“This new swine genome sequence analysis helps us understand the genetic mechanisms that enable high-quality pork production, feed efficiency and resistance to disease,” said Sonny Ramaswamy, director of USDA’s National Institute of Food and Agriculture. “This knowledge can ultimately help producers breed high-quality swine, lower production costs and improve sustainability. My congratulations to the International Swine Genome Sequence Consortium for this tremendous achievement.”
The study found that the pig and its cousin the wild boar have much in common with humans. Researchers compared the genome of a common farm pig, Sus scrofa domesticus, with those of 10 wild boars – all from different parts of Europe and Asia. Newly discovered details of the evolution Sus scrofa from the domestic pig first emerged in Southeast Asia and gradually migrated across Eurasia. The team found many significant genetic differences between the Asian and European wild boars, which separated from one another around one million years ago. Understanding the genetic origins of modern pigs is important in breeding efforts for disease resistance and growth efficiency.
Scientists from USDA’s Agricultural Research Service (ARS) developed the first-ever genetic linkage map of the pig genome in 1994, laying the groundwork for subsequent sequencing efforts, and have provided collaboration and scientific expertise throughout the sequencing process. ARS scientists at Beltsville, Md., working as part of the international team, contributed to the manual annotation—the process of identifying genes and determining and describing what those genes do—of more than 1,400 swine genes related to immunity. This work provided a basic description of the portion of the genome devoted to the animal’s immune response. The ARS scientists’ work revealed a high degree of similarity in the immunity genes of pigs and humans, a discovery that could contribute significantly toward the use of swine as a model in studies of both human and animal health and increase the potential of the pig as a biomedical model.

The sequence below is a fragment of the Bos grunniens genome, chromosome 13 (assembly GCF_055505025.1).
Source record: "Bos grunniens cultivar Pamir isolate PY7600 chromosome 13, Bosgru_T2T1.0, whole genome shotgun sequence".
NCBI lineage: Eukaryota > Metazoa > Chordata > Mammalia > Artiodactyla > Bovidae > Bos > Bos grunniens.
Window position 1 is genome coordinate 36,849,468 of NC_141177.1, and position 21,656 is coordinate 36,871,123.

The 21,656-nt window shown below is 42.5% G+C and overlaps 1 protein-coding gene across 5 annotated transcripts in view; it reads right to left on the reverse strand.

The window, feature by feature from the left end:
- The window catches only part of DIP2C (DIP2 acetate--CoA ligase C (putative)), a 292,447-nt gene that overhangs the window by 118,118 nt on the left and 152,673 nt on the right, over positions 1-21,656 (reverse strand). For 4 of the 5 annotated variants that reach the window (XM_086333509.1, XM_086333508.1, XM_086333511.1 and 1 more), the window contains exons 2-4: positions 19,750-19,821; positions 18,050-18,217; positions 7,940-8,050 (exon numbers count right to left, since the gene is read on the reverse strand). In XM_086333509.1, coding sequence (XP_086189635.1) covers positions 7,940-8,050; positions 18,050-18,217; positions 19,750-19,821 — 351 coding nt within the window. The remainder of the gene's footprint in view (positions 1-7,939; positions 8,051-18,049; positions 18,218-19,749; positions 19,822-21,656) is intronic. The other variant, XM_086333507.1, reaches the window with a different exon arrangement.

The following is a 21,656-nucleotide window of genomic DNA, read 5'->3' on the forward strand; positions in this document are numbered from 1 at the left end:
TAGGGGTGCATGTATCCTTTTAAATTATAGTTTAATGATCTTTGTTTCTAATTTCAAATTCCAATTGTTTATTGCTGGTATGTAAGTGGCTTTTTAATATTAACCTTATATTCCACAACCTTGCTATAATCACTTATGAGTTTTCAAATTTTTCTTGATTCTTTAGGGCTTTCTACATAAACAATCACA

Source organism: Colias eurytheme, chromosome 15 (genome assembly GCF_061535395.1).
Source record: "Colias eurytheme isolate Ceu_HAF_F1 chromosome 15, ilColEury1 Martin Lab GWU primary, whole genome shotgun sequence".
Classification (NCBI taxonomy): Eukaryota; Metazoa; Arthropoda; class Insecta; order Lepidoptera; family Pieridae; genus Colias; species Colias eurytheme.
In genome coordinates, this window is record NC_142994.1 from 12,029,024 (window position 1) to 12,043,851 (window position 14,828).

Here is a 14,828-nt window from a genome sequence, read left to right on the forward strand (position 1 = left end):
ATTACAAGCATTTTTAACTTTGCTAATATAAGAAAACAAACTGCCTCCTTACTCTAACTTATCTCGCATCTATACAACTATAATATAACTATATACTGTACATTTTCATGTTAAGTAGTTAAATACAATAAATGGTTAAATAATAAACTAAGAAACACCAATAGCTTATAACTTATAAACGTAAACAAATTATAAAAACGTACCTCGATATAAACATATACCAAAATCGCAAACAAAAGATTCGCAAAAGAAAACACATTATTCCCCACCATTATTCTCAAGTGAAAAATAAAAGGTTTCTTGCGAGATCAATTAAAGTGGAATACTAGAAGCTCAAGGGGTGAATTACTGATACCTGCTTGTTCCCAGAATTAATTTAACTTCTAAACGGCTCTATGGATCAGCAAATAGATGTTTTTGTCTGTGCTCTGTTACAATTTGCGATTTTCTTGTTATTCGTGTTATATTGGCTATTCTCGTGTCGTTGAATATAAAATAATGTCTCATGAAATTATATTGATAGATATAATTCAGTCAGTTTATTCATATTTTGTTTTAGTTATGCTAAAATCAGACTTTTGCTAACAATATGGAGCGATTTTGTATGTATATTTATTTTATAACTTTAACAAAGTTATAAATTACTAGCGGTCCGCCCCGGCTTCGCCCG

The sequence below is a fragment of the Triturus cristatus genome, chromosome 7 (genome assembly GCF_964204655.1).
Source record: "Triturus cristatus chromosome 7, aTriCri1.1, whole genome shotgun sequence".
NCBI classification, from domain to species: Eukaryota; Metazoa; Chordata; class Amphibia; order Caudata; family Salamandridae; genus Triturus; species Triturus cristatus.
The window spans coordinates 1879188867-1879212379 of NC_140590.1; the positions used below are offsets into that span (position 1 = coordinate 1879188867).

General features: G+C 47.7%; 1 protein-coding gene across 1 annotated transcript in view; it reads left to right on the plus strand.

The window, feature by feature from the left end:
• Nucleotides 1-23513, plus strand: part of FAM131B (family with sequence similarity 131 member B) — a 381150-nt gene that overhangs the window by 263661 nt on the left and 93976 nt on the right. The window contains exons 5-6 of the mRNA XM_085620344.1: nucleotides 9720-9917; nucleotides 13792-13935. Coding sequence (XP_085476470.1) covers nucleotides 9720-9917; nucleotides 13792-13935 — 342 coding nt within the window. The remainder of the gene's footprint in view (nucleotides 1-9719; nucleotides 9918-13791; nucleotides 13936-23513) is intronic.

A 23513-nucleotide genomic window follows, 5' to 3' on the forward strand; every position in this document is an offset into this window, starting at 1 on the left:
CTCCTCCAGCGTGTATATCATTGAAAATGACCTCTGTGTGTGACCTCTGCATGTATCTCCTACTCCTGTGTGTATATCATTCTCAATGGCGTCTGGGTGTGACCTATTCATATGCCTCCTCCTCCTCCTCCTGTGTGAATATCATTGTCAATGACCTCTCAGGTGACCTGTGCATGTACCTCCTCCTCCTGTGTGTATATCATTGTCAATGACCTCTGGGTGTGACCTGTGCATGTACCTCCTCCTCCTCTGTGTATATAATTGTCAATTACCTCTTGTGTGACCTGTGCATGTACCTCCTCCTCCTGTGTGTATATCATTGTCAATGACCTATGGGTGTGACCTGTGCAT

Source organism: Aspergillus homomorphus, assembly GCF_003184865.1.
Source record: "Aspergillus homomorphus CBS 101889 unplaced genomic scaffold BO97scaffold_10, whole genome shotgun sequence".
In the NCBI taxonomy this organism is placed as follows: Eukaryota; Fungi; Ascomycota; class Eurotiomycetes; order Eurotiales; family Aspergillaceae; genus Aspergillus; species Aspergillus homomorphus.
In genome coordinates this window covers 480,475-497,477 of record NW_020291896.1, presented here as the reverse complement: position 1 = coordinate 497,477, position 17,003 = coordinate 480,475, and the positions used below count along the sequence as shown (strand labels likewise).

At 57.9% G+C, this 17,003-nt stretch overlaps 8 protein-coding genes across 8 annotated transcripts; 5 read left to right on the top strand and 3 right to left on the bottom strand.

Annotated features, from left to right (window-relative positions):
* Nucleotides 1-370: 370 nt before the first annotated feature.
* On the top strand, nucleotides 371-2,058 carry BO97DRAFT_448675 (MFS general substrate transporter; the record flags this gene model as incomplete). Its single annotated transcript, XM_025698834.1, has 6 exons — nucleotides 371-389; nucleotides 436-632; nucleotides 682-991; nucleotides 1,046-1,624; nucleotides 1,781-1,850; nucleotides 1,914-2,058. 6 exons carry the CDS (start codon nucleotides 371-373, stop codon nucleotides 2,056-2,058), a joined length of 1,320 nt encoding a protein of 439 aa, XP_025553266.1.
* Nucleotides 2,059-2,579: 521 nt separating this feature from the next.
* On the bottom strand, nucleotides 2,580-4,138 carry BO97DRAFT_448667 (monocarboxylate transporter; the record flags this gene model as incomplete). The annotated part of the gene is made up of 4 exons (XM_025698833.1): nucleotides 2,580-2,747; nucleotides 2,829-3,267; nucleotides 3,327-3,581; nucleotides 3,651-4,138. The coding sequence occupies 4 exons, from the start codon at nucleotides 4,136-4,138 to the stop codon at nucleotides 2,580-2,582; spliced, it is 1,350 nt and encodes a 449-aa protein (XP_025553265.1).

The ISGSC is led by Lawrence Schook, vice president for research at the University of Illinois; Professor Martien Groenen at Wageningen University in The Netherlands; and Professor Alan Archibald at the University of Edinburgh. Dr. Schook received grants for his work from NIFA. Gary Rohrer, Joan Lunney and Harry Dawson from ARS also contributed to the work done by ISGSC.
Much of the pioneering work done in support of the ISGSC has its roots in the National Research Support Project 8 (NRSP8) and NIFA’s support of the U.S. Pig Genome Coordination program. The work of this program – initial gene discovery and mapping and the sharing of reagents and mapping tools – was crucial for the early work that led up to the sequencing of the pig genome.
Through federal funding and leadership for research, education and extension programs, NIFA focuses on investing in science and solving critical issues impacting people’s daily lives and the nation's future. For more information, visit www.nifa.usda.gov.
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